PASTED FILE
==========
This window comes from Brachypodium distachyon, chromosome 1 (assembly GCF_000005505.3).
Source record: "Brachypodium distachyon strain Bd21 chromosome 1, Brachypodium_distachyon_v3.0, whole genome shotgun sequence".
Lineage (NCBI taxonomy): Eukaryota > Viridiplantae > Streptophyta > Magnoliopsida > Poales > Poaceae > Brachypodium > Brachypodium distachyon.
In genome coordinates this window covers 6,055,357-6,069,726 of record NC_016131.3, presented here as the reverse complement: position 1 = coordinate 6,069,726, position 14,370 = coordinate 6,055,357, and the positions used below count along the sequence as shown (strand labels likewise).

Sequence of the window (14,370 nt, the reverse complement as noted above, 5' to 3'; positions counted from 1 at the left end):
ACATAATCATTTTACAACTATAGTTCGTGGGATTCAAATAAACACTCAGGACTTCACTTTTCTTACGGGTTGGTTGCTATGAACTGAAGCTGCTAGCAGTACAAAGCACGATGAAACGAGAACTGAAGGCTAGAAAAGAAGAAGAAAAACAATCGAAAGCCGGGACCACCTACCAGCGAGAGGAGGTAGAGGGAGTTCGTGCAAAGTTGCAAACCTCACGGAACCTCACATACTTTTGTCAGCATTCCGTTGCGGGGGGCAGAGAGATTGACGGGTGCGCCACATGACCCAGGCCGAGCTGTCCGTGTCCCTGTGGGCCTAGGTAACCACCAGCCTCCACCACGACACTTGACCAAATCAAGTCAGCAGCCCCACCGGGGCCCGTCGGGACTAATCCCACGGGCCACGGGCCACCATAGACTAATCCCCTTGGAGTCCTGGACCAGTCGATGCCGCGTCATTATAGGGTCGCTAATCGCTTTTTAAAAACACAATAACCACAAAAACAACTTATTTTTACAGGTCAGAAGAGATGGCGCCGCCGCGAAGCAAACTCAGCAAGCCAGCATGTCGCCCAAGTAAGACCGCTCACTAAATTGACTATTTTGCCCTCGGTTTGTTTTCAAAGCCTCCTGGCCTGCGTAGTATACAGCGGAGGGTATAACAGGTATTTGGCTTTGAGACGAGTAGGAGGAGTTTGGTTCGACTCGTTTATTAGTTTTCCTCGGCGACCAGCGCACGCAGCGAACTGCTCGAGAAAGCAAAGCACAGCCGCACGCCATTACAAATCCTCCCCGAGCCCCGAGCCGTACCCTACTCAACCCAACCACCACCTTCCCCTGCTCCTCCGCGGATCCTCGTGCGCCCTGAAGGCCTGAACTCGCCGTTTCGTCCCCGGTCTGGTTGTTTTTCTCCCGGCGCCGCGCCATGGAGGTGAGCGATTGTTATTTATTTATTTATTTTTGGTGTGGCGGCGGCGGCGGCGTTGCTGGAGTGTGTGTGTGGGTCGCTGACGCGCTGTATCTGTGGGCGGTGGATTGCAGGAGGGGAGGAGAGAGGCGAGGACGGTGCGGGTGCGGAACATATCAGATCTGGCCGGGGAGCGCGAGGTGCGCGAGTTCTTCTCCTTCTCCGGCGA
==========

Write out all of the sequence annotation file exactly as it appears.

This window comes from Brachypodium distachyon, chromosome 1 (assembly GCF_000005505.3).
Source record: "Brachypodium distachyon strain Bd21 chromosome 1, Brachypodium_distachyon_v3.0, whole genome shotgun sequence".
Lineage (NCBI taxonomy): Eukaryota > Viridiplantae > Streptophyta > Magnoliopsida > Poales > Poaceae > Brachypodium > Brachypodium distachyon.
In genome coordinates this window covers 6,055,357-6,069,726 of record NC_016131.3, presented here as the reverse complement: position 1 = coordinate 6,069,726, position 14,370 = coordinate 6,055,357, and the positions used below count along the sequence as shown (strand labels likewise).

Sequence of the window (14,370 nt, the reverse complement as noted above, 5' to 3'; positions counted from 1 at the left end):
ACATAATCATTTTACAACTATAGTTCGTGGGATTCAAATAAACACTCAGGACTTCACTTTTCTTACGGGTTGGTTGCTATGAACTGAAGCTGCTAGCAGTACAAAGCACGATGAAACGAGAACTGAAGGCTAGAAAAGAAGAAGAAAAACAATCGAAAGCCGGGACCACCTACCAGCGAGAGGAGGTAGAGGGAGTTCGTGCAAAGTTGCAAACCTCACGGAACCTCACATACTTTTGTCAGCATTCCGTTGCGGGGGGCAGAGAGATTGACGGGTGCGCCACATGACCCAGGCCGAGCTGTCCGTGTCCCTGTGGGCCTAGGTAACCACCAGCCTCCACCACGACACTTGACCAAATCAAGTCAGCAGCCCCACCGGGGCCCGTCGGGACTAATCCCACGGGCCACGGGCCACCATAGACTAATCCCCTTGGAGTCCTGGACCAGTCGATGCCGCGTCATTATAGGGTCGCTAATCGCTTTTTAAAAACACAATAACCACAAAAACAACTTATTTTTACAGGTCAGAAGAGATGGCGCCGCCGCGAAGCAAACTCAGCAAGCCAGCATGTCGCCCAAGTAAGACCGCTCACTAAATTGACTATTTTGCCCTCGGTTTGTTTTCAAAGCCTCCTGGCCTGCGTAGTATACAGCGGAGGGTATAACAGGTATTTGGCTTTGAGACGAGTAGGAGGAGTTTGGTTCGACTCGTTTATTAGTTTTCCTCGGCGACCAGCGCACGCAGCGAACTGCTCGAGAAAGCAAAGCACAGCCGCACGCCATTACAAATCCTCCCCGAGCCCCGAGCCGTACCCTACTCAACCCAACCACCACCTTCCCCTGCTCCTCCGCGGATCCTCGTGCGCCCTGAAGGCCTGAACTCGCCGTTTCGTCCCCGGTCTGGTTGTTTTTCTCCCGGCGCCGCGCCATGGAGGTGAGCGATTGTTATTTATTTATTTATTTTTGGTGTGGCGGCGGCGGCGGCGTTGCTGGAGTGTGTGTGTGGGTCGCTGACGCGCTGTATCTGTGGGCGGTGGATTGCAGGAGGGGAGGAGAGAGGCGAGGACGGTGCGGGTGCGGAACATATCAGATCTGGCCGGGGAGCGCGAGGTGCGCGAGTTCTTCTCCTTCTCCGGCGA